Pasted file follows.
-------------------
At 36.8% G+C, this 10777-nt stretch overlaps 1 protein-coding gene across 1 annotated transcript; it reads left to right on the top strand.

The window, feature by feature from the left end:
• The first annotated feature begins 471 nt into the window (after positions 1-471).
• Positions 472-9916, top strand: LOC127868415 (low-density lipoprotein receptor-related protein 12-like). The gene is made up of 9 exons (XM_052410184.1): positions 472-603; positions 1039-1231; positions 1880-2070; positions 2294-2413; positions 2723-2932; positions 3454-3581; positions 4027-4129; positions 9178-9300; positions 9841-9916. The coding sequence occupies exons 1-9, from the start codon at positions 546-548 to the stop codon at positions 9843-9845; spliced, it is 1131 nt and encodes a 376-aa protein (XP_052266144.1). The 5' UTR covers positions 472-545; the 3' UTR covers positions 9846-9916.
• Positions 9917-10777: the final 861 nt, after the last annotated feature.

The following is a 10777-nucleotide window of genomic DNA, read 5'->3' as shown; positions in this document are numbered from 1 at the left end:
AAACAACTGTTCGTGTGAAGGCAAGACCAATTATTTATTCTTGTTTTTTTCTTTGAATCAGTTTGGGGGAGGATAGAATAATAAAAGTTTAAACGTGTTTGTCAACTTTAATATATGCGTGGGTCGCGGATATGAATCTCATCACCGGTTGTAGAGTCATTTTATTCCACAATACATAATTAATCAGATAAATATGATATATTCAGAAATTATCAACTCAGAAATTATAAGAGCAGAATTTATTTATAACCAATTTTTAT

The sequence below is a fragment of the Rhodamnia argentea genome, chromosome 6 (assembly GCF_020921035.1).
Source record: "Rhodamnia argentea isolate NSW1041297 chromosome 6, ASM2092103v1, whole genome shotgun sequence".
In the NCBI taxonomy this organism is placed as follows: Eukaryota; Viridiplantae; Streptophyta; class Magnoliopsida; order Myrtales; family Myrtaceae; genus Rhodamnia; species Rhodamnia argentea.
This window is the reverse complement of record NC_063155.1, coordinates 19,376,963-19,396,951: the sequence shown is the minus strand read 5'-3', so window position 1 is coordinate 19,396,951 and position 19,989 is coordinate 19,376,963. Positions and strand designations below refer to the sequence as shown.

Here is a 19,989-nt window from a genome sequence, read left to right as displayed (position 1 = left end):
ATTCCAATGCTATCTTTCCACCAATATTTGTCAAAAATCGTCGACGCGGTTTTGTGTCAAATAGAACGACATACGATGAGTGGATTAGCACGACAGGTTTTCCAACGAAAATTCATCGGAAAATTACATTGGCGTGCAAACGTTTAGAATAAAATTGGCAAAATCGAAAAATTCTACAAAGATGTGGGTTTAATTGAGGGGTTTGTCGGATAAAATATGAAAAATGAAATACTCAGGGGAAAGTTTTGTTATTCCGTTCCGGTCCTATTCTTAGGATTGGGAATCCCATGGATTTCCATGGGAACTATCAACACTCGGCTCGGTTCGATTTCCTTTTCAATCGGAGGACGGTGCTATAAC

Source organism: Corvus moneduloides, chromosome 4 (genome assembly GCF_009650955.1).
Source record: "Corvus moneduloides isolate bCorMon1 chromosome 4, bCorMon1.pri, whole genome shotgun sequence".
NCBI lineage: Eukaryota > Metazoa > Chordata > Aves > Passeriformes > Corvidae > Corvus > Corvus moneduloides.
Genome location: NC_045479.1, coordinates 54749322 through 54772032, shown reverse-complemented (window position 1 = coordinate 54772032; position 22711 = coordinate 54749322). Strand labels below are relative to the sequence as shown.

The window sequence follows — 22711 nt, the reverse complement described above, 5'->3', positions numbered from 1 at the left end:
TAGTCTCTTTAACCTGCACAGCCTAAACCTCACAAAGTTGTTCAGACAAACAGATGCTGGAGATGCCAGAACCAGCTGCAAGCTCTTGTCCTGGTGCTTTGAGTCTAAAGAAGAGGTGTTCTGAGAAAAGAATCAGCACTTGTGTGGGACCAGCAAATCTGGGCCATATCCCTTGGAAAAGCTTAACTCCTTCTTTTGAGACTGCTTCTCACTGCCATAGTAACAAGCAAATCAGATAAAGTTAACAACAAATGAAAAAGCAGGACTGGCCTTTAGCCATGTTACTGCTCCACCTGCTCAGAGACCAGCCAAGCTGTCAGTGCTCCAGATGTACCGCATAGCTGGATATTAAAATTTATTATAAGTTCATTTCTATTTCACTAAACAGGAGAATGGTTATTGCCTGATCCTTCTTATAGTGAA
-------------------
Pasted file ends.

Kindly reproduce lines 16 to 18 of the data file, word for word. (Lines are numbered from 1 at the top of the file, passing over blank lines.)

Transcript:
NCBI lineage: Eukaryota > Metazoa > Chordata > Aves > Passeriformes > Corvidae > Corvus > Corvus moneduloides.
Genome location: NC_045479.1, coordinates 54749322 through 54772032, shown reverse-complemented (window position 1 = coordinate 54772032; position 22711 = coordinate 54749322). Strand labels below are relative to the sequence as shown.

The window sequence follows — 22711 nt, the reverse complement described above, 5'->3', positions numbered from 1 at the left end: